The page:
Cost by Roxana Robinson is also a family saga, written 16 years earlier, and shows less elegant, more formulaic approach to structuring a novel. The story line briefly introduces us to Columbia University professor and artist Julia, divorced from her husband Wendell, slightly alienated from her sister Harriet, devoted to her mother who is experiencing the beginnings of dementia, angry with her father Edward, a renowned neurosurgeon of harsh intellect and hyper-critical of all family members, and Julia and Wendell’s two children. Each character is defined by a specific set of resentments. Son Steven is displeasing Edward by going into law not medicine, and his brother, Jack, has annoyed everyone by his irresponsible lifestyle. Jack, it should be mentioned, is an aspiring offbeat musician who lives in Brooklyn among junkies and has become one himself.

As Robinson did in Leaving, she starts out by alternating accounts of each family member and their very different viewpoints of the several family members. This goes on for the first quarter of the book and becomes a little tedious. But the narrative then focuses on Jack’s capitulation to heroin, his refusal to get straight, his arrest for burglarizing a pharmacy for drugs, the family’s attempts at intervention and how his painful drama unfolds from then on. When the story intensifies around the family and its response to the junkie in its midst, Robinson’s well-researched account achieves forward motion, and the tension mounts. The reader becomes less involved in parsing the technical structure of the novel and more involved in the story itself. The transitions among the characters are smoother, and this reader found herself more emotionally engaged in the plight of Jack and the hurt and frustration of his family.  It is this part of the book that puts Robinson’s effective narrative skills on display.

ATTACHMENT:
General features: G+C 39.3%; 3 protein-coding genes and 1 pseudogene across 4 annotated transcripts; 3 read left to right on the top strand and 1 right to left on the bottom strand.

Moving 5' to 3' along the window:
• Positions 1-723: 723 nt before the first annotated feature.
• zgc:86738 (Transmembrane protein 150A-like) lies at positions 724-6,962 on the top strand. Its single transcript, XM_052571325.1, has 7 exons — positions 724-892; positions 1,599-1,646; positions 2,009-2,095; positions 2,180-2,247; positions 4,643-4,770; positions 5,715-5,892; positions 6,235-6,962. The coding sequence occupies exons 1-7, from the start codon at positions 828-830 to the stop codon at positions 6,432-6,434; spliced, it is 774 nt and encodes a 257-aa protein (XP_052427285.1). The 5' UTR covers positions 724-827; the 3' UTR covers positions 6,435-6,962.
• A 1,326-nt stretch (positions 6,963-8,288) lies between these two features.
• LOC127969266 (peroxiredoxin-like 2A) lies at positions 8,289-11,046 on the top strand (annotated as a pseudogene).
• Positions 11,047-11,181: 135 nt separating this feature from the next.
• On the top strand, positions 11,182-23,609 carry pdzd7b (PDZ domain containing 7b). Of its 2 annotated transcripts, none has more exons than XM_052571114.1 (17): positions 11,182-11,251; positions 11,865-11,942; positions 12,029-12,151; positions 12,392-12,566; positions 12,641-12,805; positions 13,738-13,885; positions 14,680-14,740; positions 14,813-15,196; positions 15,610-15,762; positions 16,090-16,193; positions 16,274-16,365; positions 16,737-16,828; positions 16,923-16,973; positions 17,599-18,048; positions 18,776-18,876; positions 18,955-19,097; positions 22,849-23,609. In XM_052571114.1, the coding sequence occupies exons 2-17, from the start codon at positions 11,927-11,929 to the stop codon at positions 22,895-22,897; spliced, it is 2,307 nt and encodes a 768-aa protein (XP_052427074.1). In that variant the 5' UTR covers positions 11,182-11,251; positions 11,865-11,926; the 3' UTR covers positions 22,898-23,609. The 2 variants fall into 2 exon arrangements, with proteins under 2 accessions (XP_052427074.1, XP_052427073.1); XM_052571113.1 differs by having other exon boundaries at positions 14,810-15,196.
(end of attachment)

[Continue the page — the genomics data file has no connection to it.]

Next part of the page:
After Annie by Anna Quindlen is a novel that gives itself away in its title.  The main character, Annie, is a mother of four children under 13 and wife to a hard-working plumber.  They live in a house owned by his mother, a cynic and malcontent, who feels let down by everything and everyone. Her sister, Katherine, is less important than best friend, Annemarie, her bestie since high school, her alter-ego but for a drug addiction she developed as an adult. Annie, a nurse, is beloved by her patients in a nursing home and, as it turns out, by members of the larger community who have benefited from her generosity of spirit.

In the very first chapter, Annie returns from work one day, complains about a headache and dies of an aneurysm on the living room floor. The rest of the book is all about how husband Bill, daughter Ali (the eldest and wisest), three little boys and best friend, Annemarie, handle the stunning loss.

Each of the characters grieves in a different way, and their stages of grieving divide the book into four sections named after the seasons, winter, spring, etc. Through their grieving, we learn not only about who these characters are but more and more about Annie herself, her practicality, her optimism, her supportive spirit, and life-enhancing humor.

After Annie is about the little things that make up a life, and all those other lives too.

Quindlen, through her newspaper columns and many novels, has become a doyenne of domesticity, but I confess that her chronicling this time sometimes felt less revelatory and more predictable, even tedious. After Annie is an okay book, but not great.